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Of monkeys & men
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Ordinarily, City Lights Theatre Artistic Director Jim Holt tries his best to stay out of politics.

But his decision to stage the classic play Inherit the Wind this weekend at the Lucas Theatre was directly inspired by a local political debate.

"I was reading all those letters to the editor in the Savannah Morning News about creationism and evolution," Holt says, referring to a recent dust-up on the local daily's letters page. "I thought, sooner or later this will stop. But it kept coming. So I thought, well, this is really interesting, from all kinds of points of view."

Inherit The Wind is a drama loosely based on the famous Scopes ìMonkey TrialÎ of 1925. Set in the buckle of the Bible Belt in the East Tennessee hills, the play deals with a court case against a schoolteacher, Bertram Cates, who knowingly disobeys a local law against teaching -- or even mentioning --Darwinism in Tennessee schools.

Written by Jerome Lawrence and Robert E. Lee, the play inspired a 1960 Spencer Tracy movie of the same name. The bulk of the play is a courtroom set piece, where Cates' fate is decided in a gripping battle of wits between his attorney, Henry Drummond (the Spencer Tracy character in the movie, based on the real-life Clarence Darrow and played here by Holt), and the prosecutor Matthew Harrison Brady (a character based on the legendary populist preacher Williams Jennings Bryan, and played here by Les Taylor).

Holt says current court cases involving the teaching of "creation theory" in public schools make Inherit the Wind an important work to this day.

"What's going on now really seems to be a reversal of what was going on in 1925," he says. "But I can definitely understand why there's so much interest, from anybody's point of view. For example, no one has really answered the question, 'What started the Big Bang?' What came before whatever it is that we have now?"

There's a personal interest for Holt as well.

"The movie had an incredible influence on me growing up, as the son of a fundamentalist preacher. My father believed everything exactly as Matthew Harrison Brady does in the play," he says.

"No movie up to that time had dealt with religion quite so frankly. After I saw it, I thought, 'Well, obviously Dad and I will be able to have a rational discussion about all this now.' I was wrong," Holt laughs.

While Inherit the Wind does not in any way disparage religion -- a late plot twist reinforces the value of spiritual belief -- it does take a clearly humanist point of view.

"The play is one-sided in a way. It's definitely making a point," Holt says.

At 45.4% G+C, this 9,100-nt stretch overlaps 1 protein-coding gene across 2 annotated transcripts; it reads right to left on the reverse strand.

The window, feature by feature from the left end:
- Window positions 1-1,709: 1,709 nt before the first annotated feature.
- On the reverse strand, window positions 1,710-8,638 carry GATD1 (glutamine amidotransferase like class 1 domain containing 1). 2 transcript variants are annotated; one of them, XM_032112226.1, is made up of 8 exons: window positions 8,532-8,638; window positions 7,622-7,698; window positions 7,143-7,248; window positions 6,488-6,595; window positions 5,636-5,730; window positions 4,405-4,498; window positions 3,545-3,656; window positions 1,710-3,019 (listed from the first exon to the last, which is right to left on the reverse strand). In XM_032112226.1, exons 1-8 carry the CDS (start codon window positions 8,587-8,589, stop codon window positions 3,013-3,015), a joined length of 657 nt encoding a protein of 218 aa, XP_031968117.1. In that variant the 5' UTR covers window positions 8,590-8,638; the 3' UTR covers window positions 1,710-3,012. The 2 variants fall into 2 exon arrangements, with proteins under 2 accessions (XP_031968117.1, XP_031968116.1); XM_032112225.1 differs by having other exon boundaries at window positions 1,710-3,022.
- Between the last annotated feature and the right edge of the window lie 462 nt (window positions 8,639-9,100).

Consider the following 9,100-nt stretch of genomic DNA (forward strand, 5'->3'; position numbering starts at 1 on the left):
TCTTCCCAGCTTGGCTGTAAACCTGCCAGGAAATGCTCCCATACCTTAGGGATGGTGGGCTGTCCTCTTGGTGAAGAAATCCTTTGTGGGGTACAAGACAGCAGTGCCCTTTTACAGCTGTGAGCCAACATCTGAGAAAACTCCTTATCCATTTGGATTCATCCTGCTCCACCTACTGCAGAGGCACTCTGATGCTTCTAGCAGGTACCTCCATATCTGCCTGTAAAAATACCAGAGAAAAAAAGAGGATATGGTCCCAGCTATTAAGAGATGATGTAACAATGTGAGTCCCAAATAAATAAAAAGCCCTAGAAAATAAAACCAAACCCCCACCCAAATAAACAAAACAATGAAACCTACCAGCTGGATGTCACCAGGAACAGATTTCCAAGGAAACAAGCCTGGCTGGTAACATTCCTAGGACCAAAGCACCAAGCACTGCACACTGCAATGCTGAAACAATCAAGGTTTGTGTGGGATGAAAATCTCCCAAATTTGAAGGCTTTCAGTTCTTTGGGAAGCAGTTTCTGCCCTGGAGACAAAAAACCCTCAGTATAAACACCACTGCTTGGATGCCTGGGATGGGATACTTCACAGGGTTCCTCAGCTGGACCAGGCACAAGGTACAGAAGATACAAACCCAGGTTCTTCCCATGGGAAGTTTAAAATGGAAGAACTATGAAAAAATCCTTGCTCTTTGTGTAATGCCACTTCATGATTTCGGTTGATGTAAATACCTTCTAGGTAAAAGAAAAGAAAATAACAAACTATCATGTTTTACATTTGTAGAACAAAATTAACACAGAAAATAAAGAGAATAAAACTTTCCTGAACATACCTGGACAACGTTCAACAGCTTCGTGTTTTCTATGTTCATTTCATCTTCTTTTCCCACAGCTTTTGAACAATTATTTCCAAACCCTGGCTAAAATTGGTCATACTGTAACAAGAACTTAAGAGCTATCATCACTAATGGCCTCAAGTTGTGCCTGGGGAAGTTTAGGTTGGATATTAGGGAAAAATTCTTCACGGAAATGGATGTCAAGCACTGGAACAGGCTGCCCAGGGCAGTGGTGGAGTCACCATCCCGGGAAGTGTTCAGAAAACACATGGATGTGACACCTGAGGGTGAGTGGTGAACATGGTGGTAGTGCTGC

"The authors of the play put a disclaimer in, to the effect that the play is meant to be something that could take place at anytime," he says. "It was written in a time when there was a lot of reaction to the McCarthy hearings, parallel to what the play The Crucible was trying to do at the same time."

While Inherit the Wind may strive to make a point, a panel discussion Saturday afternoon -- between the matinee and evening shows -- will attempt to bring some balance to the issue.

Three local spokesmen supporting the teaching of evolution will be on the panel -- professors Luther Simmons, Jack Simmons and Gene Mesco -- along with two supporters of creation theory, B.J. Edenfield and Effingham Christian Schoolís Josh Grisby.

Mesco says putting religious teaching on a par with scientific teaching is especially dangerous in a time of increasing environmental pressures.

"Religion has a tendency to suppress worry about things that might require some serious thought," he says. "This has a real impact in terms of quality of life issues. Since our consciousness enables us to have an impact on the world around us, we should embrace that, instead of ignore it, as the creationists would seem to have us do. It would be morally wrong to deny this knowledge."

Grisby counters that ideally neither evolution nor creationism should be taught in public schools, since "neither is scientific -- they're both religious philosophies," he says.

Grisby maintains that evolution does not satisfy the demands of science because its central hypothesis is "neither observable nor repeatable."

City Lights Theatre presents Inherit the Wind at the Lucas Theatre March 10, 11, 12 at 8 p.m., with a 3 p.m. matinee March 12. A free panel discussion debating evolution and creationism will be held at 5 p.m. Saturday March 12. Call 234-9860 for ticket prices and reservations.